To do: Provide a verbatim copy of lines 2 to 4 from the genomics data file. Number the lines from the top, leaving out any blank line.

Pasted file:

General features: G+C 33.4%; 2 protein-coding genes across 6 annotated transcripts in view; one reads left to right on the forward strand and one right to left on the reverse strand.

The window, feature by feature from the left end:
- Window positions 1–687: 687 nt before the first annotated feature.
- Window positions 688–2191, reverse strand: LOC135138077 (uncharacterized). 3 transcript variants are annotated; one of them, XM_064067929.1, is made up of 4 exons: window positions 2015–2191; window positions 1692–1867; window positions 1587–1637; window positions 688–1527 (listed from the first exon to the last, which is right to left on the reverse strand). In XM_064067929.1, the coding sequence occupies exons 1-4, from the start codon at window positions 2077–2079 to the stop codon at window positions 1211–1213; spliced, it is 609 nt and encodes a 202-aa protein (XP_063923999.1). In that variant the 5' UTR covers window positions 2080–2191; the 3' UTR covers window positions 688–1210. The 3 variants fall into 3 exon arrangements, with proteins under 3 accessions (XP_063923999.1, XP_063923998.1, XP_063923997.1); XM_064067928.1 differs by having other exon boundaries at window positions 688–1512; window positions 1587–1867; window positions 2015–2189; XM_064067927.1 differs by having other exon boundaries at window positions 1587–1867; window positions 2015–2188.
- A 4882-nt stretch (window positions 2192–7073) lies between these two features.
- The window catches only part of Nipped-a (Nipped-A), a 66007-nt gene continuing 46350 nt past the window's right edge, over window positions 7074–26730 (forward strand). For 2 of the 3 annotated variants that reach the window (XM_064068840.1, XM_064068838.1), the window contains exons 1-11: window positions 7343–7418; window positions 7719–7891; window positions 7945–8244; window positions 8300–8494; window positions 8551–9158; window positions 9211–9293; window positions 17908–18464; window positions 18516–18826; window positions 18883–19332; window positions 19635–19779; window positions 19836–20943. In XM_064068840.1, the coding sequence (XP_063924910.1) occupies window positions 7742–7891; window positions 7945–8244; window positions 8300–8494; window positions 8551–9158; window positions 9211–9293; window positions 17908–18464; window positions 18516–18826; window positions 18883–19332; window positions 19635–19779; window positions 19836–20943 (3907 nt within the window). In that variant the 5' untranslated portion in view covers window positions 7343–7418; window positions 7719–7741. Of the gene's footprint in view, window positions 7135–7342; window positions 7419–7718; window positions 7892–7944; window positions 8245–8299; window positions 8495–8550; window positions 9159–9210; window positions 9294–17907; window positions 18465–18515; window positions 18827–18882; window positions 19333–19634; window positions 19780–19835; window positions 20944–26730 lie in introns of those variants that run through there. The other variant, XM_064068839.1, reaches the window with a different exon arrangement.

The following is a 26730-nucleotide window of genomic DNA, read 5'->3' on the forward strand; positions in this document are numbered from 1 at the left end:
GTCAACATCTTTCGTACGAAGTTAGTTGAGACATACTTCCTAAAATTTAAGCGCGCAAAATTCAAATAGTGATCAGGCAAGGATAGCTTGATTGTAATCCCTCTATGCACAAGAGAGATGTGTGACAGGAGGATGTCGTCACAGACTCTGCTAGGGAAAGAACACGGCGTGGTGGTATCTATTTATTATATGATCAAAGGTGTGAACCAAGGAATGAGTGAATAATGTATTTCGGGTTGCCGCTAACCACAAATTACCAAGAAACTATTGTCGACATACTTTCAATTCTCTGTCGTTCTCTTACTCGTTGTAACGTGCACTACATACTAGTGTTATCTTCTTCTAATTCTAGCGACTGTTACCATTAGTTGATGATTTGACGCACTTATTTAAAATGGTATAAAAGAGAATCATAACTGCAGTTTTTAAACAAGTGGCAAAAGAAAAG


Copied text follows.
The window, feature by feature from the left end:
- Window positions 1–687: 687 nt before the first annotated feature.
- Window positions 688–2191, reverse strand: LOC135138077 (uncharacterized). 3 transcript variants are annotated; one of them, XM_064067929.1, is made up of 4 exons: window positions 2015–2191; window positions 1692–1867; window positions 1587–1637; window positions 688–1527 (listed from the first exon to the last, which is right to left on the reverse strand). In XM_064067929.1, the coding sequence occupies exons 1-4, from the start codon at window positions 2077–2079 to the stop codon at window positions 1211–1213; spliced, it is 609 nt and encodes a 202-aa protein (XP_063923999.1). In that variant the 5' UTR covers window positions 2080–2191; the 3' UTR covers window positions 688–1210. The 3 variants fall into 3 exon arrangements, with proteins under 3 accessions (XP_063923999.1, XP_063923998.1, XP_063923997.1); XM_064067928.1 differs by having other exon boundaries at window positions 688–1512; window positions 1587–1867; window positions 2015–2189; XM_064067927.1 differs by having other exon boundaries at window positions 1587–1867; window positions 2015–2188.